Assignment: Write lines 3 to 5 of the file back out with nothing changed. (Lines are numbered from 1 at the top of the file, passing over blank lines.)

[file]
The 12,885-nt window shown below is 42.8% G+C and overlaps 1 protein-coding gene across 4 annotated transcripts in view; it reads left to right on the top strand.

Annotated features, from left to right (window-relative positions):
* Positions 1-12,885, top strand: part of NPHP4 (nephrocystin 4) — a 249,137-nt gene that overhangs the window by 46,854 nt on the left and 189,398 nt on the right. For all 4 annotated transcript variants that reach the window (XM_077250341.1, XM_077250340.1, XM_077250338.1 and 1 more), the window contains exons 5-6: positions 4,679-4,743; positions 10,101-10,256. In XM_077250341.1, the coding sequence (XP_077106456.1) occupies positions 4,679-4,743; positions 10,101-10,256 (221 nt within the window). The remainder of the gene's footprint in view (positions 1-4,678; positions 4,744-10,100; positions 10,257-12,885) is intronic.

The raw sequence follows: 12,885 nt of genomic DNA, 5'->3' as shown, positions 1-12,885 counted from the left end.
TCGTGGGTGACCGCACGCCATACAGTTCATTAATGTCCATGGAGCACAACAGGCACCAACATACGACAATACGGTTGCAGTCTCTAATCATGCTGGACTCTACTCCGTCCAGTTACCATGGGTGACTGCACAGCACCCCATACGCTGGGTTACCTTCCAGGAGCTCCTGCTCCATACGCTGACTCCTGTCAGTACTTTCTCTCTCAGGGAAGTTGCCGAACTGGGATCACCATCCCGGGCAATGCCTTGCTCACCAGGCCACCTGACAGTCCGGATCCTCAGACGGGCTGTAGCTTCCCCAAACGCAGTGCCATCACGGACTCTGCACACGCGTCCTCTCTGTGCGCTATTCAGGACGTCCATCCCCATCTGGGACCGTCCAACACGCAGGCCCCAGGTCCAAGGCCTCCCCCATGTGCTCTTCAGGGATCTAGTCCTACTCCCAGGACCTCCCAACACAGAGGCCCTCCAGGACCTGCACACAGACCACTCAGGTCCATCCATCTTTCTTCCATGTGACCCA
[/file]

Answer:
* Positions 1-12,885, top strand: part of NPHP4 (nephrocystin 4) — a 249,137-nt gene that overhangs the window by 46,854 nt on the left and 189,398 nt on the right. For all 4 annotated transcript variants that reach the window (XM_077250341.1, XM_077250340.1, XM_077250338.1 and 1 more), the window contains exons 5-6: positions 4,679-4,743; positions 10,101-10,256. In XM_077250341.1, the coding sequence (XP_077106456.1) occupies positions 4,679-4,743; positions 10,101-10,256 (221 nt within the window). The remainder of the gene's footprint in view (positions 1-4,678; positions 4,744-10,100; positions 10,257-12,885) is intronic.

The raw sequence follows: 12,885 nt of genomic DNA, 5'->3' as shown, positions 1-12,885 counted from the left end.
TCGTGGGTGACCGCACGCCATACAGTTCATTAATGTCCATGGAGCACAACAGGCACCAACATACGACAATACGGTTGCAGTCTCTAATCATGCTGGACTCTACTCCGTCCAGTTACCATGGGTGACTGCACAGCACCCCATACGCTGGGTTACCTTCCAGGAGCTCCTGCTCCATACGCTGACTCCTGTCAGTACTTTCTCTCTCAGGGAAGTTGCCGAACTGGGATCACCATCCCGGGCAATGCCTTGCTCACCAGGCCACCTGACAGTCCGGATCCTCAGACGGGCTGTAGCTTCCCCAAACGCAGTGCCATCACGGACTCTGCACACGCGTCCTCTCTGTGCGCTATTCAGGACGTCCATCCCCATCTGGGACCGTCCAACACGCAGGCCCCAGGTCCAAGGCCTCCCCCATGTGCTCTTCAGGGATCTAGTCCTACTCCCAGGACCTCCCAACACAGAGGCCCTCCAGGACCTGCACACAGACCACTCAGGTCCATCCATCTTTCTTCCATGTGACCCA